Back in the day (well like 5 years ago), I was one of ‘those’ people. Those super fit crazy freaks who thought nothing of getting up at 5am every day of the week and spending 10-20 hours a week training for a sport that involved a lot of pain and suffering come race day. Yes, that’s right, I was a triathlete.
On this weekend just gone, some 1300 of my former peers went for a gentle trot around the town of Busselton – a trot that would take the fastest of them around 8 hours and the slowest (or as I like to call them, the most enduring) 17 hours. Yes that’s right – 17 hours. Ack.
While I myself have never fallen prey to the siren call of that ridiculous event called “Ironman Triathlon”, the weekend’s race did make me stop and reflect. Where I used to spend a disproportionate amount of time swimming, cycling and running, now I spend a disproportionate amount of time reading, writing and tweeting. This of course got me thinking about all the ways that blogging is like triathlon.
1. Triathletes love newbies
I’ve played a lot of sports in my time and common to most is the fact that you have to prove yourself before you are ‘accepted’ into the community. Not so with triathlon. As a newbie triathlete you will have an entire community of people falling over themselves to share their training knowledge, lend you a wetsuit or even a bike and provide massive encouragement. Triathletes LOVE it when someone new takes up their sport.
So too with blogging. There is a big community of established bloggers who LOVE it when other people take up blogging. They are there to advise about how to get started (just do it!), whether you should go with Blogger or WordPress, which are the best plugins and what memes are great for finding new blogs and meeting other bloggers.
2. Triathletes are really nice people
I may be a little biased as pretty much all my friends are people I met through triathlon or running, but again, having played many sports in my time, I am yet to come a group of people who are, as a whole, so nice. In triathlon we may all be competing against each other on the day, but both on AND off the track, triathletes love to cheer each other on and celebrate each other’s accomplishments.
Bloggers as a cohort are lovely people too. Maybe it because if you want to be a blogger, you need to be engaging and have a desire to help people. I have met so many incredibly lovely people through blogging, it sheer blows my mind! And the way that the blogging community gets behind their own is something to behold.
3. Triathletes have a language all to themselves
In the triathlon world, you need to be able to talk about heart rates and intervals and bricks and cadence and doing 5x1km leaving on 6 mins. This is the stuff that makes the eyes of the non-triathlon people in your life just glaze over.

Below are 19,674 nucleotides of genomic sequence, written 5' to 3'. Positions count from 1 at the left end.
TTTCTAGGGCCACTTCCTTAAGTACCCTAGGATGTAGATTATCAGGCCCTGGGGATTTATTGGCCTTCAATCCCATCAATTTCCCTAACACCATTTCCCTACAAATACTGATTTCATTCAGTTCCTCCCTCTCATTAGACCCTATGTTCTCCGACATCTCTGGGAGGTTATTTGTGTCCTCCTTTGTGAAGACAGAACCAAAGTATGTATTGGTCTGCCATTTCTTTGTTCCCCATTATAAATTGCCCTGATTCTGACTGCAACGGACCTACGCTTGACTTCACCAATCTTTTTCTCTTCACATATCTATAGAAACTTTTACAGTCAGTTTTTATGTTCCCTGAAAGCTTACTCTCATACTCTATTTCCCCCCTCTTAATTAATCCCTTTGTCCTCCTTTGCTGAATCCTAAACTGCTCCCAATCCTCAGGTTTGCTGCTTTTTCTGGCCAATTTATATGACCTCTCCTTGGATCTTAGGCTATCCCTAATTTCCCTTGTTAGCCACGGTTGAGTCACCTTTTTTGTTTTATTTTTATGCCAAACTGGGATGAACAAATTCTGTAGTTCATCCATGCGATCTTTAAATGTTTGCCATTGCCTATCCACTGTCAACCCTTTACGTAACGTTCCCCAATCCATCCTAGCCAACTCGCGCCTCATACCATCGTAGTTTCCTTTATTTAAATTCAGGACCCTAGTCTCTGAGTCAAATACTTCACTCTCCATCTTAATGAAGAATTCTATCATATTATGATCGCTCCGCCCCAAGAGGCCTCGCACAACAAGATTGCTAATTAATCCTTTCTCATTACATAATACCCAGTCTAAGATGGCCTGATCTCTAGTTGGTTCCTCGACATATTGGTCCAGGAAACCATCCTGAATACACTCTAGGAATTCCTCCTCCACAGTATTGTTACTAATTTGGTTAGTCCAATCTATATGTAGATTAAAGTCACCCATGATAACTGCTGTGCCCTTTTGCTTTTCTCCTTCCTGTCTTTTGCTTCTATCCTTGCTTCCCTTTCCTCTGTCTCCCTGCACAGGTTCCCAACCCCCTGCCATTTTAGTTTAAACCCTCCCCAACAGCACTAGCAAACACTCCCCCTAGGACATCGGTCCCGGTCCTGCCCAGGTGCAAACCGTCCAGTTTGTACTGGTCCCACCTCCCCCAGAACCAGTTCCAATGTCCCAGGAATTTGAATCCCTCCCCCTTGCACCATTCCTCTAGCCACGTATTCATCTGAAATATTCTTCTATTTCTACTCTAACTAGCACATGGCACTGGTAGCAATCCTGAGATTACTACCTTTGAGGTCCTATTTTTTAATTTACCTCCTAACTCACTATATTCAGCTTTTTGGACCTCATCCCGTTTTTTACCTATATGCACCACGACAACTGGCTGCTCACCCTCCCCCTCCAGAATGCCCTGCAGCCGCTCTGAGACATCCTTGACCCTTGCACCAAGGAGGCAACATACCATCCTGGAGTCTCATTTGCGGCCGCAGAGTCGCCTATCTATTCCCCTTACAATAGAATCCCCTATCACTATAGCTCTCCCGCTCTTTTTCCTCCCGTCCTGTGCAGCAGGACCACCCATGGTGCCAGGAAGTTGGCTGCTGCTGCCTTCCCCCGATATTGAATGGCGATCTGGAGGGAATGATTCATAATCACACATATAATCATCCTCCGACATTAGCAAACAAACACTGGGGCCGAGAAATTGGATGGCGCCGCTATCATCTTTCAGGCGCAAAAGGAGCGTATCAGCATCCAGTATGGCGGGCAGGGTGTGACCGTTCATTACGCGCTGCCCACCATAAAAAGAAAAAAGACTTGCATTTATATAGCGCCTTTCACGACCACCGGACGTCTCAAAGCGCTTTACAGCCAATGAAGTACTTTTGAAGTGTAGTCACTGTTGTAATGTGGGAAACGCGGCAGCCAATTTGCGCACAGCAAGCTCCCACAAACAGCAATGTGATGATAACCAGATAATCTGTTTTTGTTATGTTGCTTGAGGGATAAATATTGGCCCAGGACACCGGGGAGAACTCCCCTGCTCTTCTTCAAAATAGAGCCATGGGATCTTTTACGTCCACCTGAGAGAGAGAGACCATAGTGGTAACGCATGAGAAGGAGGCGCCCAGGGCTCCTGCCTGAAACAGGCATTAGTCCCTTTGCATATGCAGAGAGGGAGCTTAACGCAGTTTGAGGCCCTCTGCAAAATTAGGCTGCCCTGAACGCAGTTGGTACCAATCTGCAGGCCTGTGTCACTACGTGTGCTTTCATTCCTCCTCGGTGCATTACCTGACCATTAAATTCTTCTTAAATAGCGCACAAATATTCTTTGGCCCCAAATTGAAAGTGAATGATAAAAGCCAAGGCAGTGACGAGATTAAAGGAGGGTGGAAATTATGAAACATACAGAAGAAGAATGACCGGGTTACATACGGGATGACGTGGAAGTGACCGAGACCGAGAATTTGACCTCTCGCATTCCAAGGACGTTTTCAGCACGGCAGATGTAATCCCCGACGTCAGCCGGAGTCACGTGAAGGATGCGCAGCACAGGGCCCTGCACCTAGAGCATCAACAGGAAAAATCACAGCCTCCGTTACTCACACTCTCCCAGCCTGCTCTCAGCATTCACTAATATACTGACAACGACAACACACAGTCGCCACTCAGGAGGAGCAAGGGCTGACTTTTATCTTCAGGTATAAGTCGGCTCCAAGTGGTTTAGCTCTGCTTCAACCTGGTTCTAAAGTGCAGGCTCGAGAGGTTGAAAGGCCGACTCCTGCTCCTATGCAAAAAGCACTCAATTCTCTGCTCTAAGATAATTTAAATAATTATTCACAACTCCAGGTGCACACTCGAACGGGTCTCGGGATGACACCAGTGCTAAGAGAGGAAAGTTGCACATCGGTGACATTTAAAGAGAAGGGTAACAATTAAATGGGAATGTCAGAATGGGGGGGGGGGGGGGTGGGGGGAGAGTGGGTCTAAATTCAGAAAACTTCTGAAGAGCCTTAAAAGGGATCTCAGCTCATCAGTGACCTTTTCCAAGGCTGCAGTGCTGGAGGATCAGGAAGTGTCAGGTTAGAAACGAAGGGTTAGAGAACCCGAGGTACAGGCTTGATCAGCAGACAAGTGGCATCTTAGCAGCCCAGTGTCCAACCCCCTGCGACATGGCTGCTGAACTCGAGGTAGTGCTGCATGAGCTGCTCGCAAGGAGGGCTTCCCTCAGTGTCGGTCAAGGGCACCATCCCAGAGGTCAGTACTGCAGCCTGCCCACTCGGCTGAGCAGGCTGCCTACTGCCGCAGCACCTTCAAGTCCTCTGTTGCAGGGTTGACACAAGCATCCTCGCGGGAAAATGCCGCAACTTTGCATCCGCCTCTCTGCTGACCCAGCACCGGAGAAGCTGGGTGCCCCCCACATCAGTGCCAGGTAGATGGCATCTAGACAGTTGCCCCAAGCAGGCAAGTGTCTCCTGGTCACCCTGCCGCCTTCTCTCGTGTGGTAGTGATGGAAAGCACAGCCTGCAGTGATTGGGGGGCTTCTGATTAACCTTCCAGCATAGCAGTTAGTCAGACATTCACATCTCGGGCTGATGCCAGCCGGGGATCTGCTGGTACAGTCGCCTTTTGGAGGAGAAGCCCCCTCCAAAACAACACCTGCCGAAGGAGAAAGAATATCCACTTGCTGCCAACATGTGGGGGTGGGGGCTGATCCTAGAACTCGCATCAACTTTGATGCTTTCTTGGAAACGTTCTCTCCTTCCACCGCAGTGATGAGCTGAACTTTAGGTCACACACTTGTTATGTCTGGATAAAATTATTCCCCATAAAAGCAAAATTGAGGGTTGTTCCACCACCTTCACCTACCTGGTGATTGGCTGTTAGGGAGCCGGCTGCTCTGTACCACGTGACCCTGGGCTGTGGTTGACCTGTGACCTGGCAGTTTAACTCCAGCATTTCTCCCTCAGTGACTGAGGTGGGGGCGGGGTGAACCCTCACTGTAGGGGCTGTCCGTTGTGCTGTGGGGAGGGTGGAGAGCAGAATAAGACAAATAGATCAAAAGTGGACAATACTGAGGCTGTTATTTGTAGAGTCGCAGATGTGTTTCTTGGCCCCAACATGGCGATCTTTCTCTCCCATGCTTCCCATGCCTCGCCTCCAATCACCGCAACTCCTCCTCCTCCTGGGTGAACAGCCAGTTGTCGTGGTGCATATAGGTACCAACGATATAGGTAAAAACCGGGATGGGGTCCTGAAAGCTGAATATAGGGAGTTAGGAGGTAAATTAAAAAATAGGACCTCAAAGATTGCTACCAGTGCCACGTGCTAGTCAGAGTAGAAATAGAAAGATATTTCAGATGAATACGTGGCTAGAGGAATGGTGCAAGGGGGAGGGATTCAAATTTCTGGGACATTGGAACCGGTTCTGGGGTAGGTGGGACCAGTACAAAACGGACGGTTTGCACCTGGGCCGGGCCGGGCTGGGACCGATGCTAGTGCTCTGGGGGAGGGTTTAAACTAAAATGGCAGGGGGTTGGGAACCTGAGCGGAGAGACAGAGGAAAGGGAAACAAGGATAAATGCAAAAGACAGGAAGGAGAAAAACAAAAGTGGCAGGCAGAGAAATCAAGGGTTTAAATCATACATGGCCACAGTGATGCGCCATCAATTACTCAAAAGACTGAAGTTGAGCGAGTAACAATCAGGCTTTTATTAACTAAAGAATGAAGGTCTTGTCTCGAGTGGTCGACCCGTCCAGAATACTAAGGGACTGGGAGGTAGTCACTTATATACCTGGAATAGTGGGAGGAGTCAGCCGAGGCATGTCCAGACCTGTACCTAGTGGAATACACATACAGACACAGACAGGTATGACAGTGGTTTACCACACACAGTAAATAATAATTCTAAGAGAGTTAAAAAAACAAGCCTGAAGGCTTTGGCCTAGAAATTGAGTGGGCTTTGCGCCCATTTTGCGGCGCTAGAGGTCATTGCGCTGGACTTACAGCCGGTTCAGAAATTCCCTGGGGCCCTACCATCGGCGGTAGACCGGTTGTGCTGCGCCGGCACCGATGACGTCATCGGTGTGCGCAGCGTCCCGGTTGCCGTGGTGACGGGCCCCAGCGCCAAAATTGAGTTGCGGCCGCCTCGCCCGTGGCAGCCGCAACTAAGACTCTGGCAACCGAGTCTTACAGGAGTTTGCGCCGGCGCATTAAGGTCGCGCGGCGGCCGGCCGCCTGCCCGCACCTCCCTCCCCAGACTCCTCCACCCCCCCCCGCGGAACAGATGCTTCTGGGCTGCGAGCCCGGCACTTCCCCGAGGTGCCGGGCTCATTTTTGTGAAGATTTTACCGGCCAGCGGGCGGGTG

I can hear the bloggers nodding their heads from here. There is nothing more fun for another blogger than to be able to talk with other bloggers – people that know what Feedburner and a widget and a meme are. People that don’t need you to explain what BLOGGING is!
4. Triathlon takes up a lot of time
For the better part of ten years I trained 2-3 hours a day, 7 days a week. There were no days off and there was little or no ‘off-season’. Those people who trained the hardest generally came out on top. In addition to swimming, riding and running, there was also recovery and physio and massage and all the millions of things you did to keep your body going.
Nowadays blogging takes up 2-3 hours a day, 7 days a week – because blogging is not just about writing! Blogging involves reading other blogs, writing comments, tweeting, facebooking, meeting with other bloggers, meeting with brands, tweaking your blog design, pimping your blog … the list goes on!
5. Triathlon’s rewards are quite intangible
I competed at a fairly high level for a number of years and the rewards for racing well were seldom monetary in nature. I didn’t care because the simple joy of racing well and watching my hard work result in improvement was all the reward I needed. I loved the friendships I made and the relationships I formed – most of which endure even though I have been out of the sport for 5 years.
The same is true with blogging. Sometimes it is hard to justify the amount of time I spend doing all the things that go hand in hand with blogging. But the joy I get when I write something I am proud of and also, just the simple joy of having an outlet for my writing is worth more than its weight in goal.
So what about you? Did you use to do something else extremely time consuming and find you have swapped it for blogging?